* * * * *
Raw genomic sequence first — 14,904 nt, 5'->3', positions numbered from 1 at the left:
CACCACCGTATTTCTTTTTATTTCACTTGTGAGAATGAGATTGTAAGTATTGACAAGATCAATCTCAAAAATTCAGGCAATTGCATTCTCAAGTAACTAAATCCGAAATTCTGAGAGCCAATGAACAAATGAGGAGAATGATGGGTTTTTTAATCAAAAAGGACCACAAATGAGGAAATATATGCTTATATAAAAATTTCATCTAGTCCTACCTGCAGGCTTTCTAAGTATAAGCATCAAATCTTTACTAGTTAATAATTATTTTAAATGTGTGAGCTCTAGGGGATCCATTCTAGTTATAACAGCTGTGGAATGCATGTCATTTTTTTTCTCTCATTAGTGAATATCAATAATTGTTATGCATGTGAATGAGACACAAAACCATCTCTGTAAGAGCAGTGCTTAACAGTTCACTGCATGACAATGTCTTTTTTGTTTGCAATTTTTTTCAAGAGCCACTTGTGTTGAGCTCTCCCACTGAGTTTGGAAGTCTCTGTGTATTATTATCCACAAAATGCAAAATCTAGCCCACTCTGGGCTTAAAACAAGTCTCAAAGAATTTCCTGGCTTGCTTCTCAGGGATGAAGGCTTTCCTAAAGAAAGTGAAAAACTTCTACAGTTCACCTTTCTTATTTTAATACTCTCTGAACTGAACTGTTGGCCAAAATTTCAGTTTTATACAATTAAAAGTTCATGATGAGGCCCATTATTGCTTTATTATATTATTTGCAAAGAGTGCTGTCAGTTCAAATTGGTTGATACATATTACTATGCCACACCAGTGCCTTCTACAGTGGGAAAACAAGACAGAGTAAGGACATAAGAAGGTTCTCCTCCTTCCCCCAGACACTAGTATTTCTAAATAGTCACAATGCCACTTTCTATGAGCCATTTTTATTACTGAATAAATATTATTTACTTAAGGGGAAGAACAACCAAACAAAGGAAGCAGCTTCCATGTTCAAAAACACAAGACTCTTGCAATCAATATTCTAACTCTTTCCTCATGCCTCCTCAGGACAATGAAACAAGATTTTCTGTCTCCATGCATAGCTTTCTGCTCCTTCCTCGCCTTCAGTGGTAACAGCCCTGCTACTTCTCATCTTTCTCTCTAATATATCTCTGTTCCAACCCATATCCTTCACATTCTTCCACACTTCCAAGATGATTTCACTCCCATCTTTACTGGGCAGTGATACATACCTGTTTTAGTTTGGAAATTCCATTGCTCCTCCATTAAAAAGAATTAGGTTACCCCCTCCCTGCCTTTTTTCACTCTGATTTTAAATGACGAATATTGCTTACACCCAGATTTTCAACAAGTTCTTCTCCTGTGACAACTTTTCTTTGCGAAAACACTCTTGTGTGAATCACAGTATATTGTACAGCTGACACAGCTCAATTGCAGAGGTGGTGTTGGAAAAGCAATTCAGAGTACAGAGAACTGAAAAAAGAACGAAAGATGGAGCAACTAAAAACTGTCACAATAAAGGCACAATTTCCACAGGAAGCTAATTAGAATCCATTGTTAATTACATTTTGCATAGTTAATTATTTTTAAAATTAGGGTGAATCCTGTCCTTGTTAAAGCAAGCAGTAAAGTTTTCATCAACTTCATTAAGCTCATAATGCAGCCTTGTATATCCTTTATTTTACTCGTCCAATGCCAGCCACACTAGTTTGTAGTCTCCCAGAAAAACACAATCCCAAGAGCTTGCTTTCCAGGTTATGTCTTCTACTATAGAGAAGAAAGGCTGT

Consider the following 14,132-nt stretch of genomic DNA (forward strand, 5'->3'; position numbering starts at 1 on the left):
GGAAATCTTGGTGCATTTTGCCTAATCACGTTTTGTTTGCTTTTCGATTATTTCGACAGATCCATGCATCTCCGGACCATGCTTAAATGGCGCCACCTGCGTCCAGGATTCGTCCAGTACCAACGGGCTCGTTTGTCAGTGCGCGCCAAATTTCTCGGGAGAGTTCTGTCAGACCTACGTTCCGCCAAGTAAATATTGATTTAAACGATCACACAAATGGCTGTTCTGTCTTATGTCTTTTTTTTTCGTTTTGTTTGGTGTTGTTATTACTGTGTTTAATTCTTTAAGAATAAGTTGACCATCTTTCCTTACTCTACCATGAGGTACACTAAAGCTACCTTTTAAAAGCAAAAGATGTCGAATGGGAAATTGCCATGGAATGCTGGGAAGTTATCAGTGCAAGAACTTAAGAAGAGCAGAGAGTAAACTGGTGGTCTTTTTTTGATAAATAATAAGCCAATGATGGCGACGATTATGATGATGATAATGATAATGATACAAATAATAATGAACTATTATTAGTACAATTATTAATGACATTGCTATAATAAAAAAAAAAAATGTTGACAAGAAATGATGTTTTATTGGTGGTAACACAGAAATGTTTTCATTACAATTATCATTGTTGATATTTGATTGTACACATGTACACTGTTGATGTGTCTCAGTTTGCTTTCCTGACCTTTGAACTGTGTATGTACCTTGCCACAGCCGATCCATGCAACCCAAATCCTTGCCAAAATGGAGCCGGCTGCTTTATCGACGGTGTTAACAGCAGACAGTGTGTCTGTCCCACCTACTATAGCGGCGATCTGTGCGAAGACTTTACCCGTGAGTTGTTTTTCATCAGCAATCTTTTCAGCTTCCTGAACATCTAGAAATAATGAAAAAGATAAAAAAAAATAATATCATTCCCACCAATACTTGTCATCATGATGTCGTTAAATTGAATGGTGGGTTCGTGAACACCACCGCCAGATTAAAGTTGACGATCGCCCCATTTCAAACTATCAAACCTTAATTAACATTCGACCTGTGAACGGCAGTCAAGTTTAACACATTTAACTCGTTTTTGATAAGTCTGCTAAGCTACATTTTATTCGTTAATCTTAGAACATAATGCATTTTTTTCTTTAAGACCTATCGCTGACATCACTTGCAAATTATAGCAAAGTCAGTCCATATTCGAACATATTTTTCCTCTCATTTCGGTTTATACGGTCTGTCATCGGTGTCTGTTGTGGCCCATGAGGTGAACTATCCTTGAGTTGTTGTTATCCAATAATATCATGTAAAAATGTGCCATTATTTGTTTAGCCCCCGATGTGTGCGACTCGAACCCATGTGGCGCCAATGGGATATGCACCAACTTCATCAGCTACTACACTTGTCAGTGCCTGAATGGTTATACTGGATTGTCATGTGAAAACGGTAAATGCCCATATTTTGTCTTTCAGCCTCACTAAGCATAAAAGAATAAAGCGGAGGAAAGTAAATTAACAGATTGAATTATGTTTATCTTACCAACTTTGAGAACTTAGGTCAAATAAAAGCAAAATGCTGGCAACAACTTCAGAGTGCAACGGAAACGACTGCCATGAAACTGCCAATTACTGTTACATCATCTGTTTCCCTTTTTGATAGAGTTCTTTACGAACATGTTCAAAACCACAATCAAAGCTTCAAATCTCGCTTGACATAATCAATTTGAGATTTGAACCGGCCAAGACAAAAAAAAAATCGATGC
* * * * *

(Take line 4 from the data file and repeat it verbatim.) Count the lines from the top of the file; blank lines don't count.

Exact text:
GGAAATCTTGGTGCATTTTGCCTAATCACGTTTTGTTTGCTTTTCGATTATTTCGACAGATCCATGCATCTCCGGACCATGCTTAAATGGCGCCACCTGCGTCCAGGATTCGTCCAGTACCAACGGGCTCGTTTGTCAGTGCGCGCCAAATTTCTCGGGAGAGTTCTGTCAGACCTACGTTCCGCCAAGTAAATATTGATTTAAACGATCACACAAATGGCTGTTCTGTCTTATGTCTTTTTTTTTCGTTTTGTTTGGTGTTGTTATTACTGTGTTTAATTCTTTAAGAATAAGTTGACCATCTTTCCTTACTCTACCATGAGGTACACTAAAGCTACCTTTTAAAAGCAAAAGATGTCGAATGGGAAATTGCCATGGAATGCTGGGAAGTTATCAGTGCAAGAACTTAAGAAGAGCAGAGAGTAAACTGGTGGTCTTTTTTTGATAAATAATAAGCCAATGATGGCGACGATTATGATGATGATAATGATAATGATACAAATAATAATGAACTATTATTAGTACAATTATTAATGACATTGCTATAATAAAAAAAAAAAATGTTGACAAGAAATGATGTTTTATTGGTGGTAACACAGAAATGTTTTCATTACAATTATCATTGTTGATATTTGATTGTACACATGTACACTGTTGATGTGTCTCAGTTTGCTTTCCTGACCTTTGAACTGTGTATGTACCTTGCCACAGCCGATCCATGCAACCCAAATCCTTGCCAAAATGGAGCCGGCTGCTTTATCGACGGTGTTAACAGCAGACAGTGTGTCTGTCCCACCTACTATAGCGGCGATCTGTGCGAAGACTTTACCCGTGAGTTGTTTTTCATCAGCAATCTTTTCAGCTTCCTGAACATCTAGAAATAATGAAAAAGATAAAAAAAAATAATATCATTCCCACCAATACTTGTCATCATGATGTCGTTAAATTGAATGGTGGGTTCGTGAACACCACCGCCAGATTAAAGTTGACGATCGCCCCATTTCAAACTATCAAACCTTAATTAACATTCGACCTGTGAACGGCAGTCAAGTTTAACACATTTAACTCGTTTTTGATAAGTCTGCTAAGCTACATTTTATTCGTTAATCTTAGAACATAATGCATTTTTTTCTTTAAGACCTATCGCTGACATCACTTGCAAATTATAGCAAAGTCAGTCCATATTCGAACATATTTTTCCTCTCATTTCGGTTTATACGGTCTGTCATCGGTGTCTGTTGTGGCCCATGAGGTGAACTATCCTTGAGTTGTTGTTATCCAATAATATCATGTAAAAATGTGCCATTATTTGTTTAGCCCCCGATGTGTGCGACTCGAACCCATGTGGCGCCAATGGGATATGCACCAACTTCATCAGCTACTACACTTGTCAGTGCCTGAATGGTTATACTGGATTGTCATGTGAAAACGGTAAATGCCCATATTTTGTCTTTCAGCCTCACTAAGCATAAAAGAATAAAGCGGAGGAAAGTAAATTAACAGATTGAATTATGTTTATCTTACCAACTTTGAGAACTTAGGTCAAATAAAAGCAAAATGCTGGCAACAACTTCAGAGTGCAACGGAAACGACTGCCATGAAACTGCCAATTACTGTTACATCATCTGTTTCCCTTTTTGATAGAGTTCTTTACGAACATGTTCAAAACCACAATCAAAGCTTCAAATCTCGCTTGACATAATCAATTTGAGATTTGAACCGGCCAAGACAAAAAAAAAATCGATGC